pluralism

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pluralism

a diffusion of power and interests in a society or ORGANIZATION, such that there is a plurality of interest groups. Those who subscribe to pluralism argue that there will inevitably be differences between individuals or groups in any complex social institution over, for instance, the distribution of rewards.

Pluralists claim that it is better to accept these differences than to suppress them, because once they are brought into the open it is possible to find mechanisms for resolving potential conflict to the benefit of all. In INDUSTRIAL RELATIONS the pluralist frame of reference is held by those who believe that the interests of management and workers will inevitably differ on occasions, for example over the size of an annual pay increase. They argue that it is better to accept that TRADE UNIONS are the legitimate expressions of employee interests rather than to refuse recognition on the grounds that employer-employee interests are identical. If the latter policy is adopted CONFLICT may break out without warning and with no acceptable means of resolving it. If, on the other hand, unions are recognized then management and unions can work together to devise procedures (for example GRIEVANCE PROCEDURES) that will prevent differences of interest from developing into open conflict and provide a means of resolving conflict if it should occur. See MANAGEMENT STYLE.

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More thought needs to be given to this, however, at present we suggest that ontological arguments for pluralism are problematic insofar as they make claims about social reality that are unmediated by transcendental arguments.
Epistemological arguments for paradigm pluralism are premised on either human fallibility (cf.
For sceptics, paradigm pluralism is effectively a default position rather than a positive or desirable state of affairs, given their in principle refusal to rule out any paradigm on methodological grounds.
Given these problems with scepticism, epistemological arguments for paradigm pluralism are more plausibly based on fallibilism.
involve mapping, or describing, a religious terrain marked by increasing religious diversity that is often attributed to the Immigration and Nationality Act of 1965 and described as a "new" plurality or pluralism. In these studies, the term "religious pluralism" is often used to refer to plurality or religious diversity, thus seeming to function as a descriptive term.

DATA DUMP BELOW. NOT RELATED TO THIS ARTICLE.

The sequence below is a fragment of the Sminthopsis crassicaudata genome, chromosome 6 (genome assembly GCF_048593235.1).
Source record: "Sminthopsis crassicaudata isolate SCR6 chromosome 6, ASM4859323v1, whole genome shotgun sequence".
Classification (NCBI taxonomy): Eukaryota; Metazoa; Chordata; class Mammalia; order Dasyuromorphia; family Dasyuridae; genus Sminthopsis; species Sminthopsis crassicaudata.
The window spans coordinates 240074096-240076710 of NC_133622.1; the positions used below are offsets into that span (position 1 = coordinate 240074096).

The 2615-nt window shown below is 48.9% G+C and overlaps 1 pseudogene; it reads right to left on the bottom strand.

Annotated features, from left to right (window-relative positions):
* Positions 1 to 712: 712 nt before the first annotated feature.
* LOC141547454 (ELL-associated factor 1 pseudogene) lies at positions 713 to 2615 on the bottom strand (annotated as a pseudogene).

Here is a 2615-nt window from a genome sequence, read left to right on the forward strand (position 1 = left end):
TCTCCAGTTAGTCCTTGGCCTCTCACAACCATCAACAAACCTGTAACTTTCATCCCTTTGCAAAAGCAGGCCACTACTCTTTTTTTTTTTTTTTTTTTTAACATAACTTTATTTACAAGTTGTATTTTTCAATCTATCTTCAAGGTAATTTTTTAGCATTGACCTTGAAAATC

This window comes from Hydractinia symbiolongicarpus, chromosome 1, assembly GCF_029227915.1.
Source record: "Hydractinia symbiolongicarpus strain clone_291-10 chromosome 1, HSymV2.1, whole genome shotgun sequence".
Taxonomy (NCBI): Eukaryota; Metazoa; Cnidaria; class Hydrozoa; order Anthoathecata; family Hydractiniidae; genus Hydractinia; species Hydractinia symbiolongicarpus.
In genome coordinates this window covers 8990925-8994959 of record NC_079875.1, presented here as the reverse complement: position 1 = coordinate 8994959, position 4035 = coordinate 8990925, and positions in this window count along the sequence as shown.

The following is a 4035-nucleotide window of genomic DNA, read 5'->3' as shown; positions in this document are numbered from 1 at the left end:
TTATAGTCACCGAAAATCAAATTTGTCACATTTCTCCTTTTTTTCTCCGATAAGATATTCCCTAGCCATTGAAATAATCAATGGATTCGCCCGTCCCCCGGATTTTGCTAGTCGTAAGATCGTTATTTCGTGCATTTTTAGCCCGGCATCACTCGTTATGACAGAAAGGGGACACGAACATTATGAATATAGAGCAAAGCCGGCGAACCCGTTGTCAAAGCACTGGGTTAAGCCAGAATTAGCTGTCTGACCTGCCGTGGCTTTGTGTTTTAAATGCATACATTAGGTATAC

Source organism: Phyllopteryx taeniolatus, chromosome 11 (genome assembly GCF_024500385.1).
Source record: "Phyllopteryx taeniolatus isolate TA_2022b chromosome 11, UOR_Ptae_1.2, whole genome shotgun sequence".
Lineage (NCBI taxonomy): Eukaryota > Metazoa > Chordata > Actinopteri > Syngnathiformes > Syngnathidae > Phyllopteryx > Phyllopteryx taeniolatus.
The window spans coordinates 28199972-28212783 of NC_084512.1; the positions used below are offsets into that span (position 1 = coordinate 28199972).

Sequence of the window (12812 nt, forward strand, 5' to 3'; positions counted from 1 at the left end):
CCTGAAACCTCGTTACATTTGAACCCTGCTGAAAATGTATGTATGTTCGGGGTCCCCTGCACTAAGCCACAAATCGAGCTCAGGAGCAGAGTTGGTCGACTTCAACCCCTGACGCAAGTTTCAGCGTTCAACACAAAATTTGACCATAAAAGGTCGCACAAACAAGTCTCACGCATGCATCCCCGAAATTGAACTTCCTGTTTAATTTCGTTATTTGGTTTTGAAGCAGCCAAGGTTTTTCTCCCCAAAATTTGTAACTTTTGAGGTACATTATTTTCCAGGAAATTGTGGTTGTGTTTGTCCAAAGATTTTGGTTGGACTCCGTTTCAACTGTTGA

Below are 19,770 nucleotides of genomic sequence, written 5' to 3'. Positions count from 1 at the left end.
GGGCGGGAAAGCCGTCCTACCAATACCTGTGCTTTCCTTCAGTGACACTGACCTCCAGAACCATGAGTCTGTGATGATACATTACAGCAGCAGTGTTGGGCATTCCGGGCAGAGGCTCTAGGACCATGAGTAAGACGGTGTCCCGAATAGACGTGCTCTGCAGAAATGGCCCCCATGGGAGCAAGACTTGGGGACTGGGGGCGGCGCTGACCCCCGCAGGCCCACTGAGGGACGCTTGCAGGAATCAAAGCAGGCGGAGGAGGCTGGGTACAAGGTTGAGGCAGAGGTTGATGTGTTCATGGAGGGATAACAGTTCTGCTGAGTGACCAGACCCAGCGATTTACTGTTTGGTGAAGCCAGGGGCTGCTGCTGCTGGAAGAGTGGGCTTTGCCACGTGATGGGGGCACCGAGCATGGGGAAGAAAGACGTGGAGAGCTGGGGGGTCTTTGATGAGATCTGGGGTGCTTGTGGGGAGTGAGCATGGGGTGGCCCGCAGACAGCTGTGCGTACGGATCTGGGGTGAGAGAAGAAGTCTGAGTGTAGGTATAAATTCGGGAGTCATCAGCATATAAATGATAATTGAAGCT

They recognize the politics embedded in the dynamics of religious diversity that pluralism works to represent.
In his important text on the history of religious pluralism in the U.S., Hutchison identified three major stages of pluralism.
Along these lines, Hutchison also argued that this participatory pluralism is a core value of liberal democracy: If pluralism has seemed inadequate as a unifying ideal, that may be because our civic and religious rhetoric has proclaimed it so inadequately-so thinly and defensively--when the pluralist ideal has been proclaimed at all.
Different methodological principles or epistemic values can give rise to forms of pluralism. So, although perhaps united in their opposition to monism, many pluralist stances seem to have little else in common.
My standpoint is that of an English jurist who is concerned about the somewhat disorderly proliferation of literature and perspectives on legal pluralism in the wake of the growing interest in so-called "globalization." My aim is to suggest a way into this confusing literature and to demystify at least some aspects of the issues.
If one treats legal pluralism as a species of normative pluralism, it is helpful to start with the wider category.
(3) We all encounter normative pluralism every day of our lives.